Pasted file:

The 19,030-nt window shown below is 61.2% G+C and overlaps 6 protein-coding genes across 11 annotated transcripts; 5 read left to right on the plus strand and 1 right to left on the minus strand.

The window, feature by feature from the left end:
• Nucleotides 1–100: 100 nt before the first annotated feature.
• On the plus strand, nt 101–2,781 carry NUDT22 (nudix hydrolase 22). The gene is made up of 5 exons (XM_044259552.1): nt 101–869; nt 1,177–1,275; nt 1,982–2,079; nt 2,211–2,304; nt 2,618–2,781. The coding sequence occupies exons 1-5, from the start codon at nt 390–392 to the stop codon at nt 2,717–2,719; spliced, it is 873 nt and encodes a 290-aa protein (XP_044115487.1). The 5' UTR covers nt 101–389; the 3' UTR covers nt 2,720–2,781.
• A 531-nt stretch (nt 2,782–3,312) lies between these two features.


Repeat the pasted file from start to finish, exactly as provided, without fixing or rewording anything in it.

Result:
The 19,030-nt window shown below is 61.2% G+C and overlaps 6 protein-coding genes across 11 annotated transcripts; 5 read left to right on the plus strand and 1 right to left on the minus strand.

The window, feature by feature from the left end:
• Nucleotides 1–100: 100 nt before the first annotated feature.
• On the plus strand, nt 101–2,781 carry NUDT22 (nudix hydrolase 22). The gene is made up of 5 exons (XM_044259552.1): nt 101–869; nt 1,177–1,275; nt 1,982–2,079; nt 2,211–2,304; nt 2,618–2,781. The coding sequence occupies exons 1-5, from the start codon at nt 390–392 to the stop codon at nt 2,717–2,719; spliced, it is 873 nt and encodes a 290-aa protein (XP_044115487.1). The 5' UTR covers nt 101–389; the 3' UTR covers nt 2,720–2,781.
• A 531-nt stretch (nt 2,782–3,312) lies between these two features.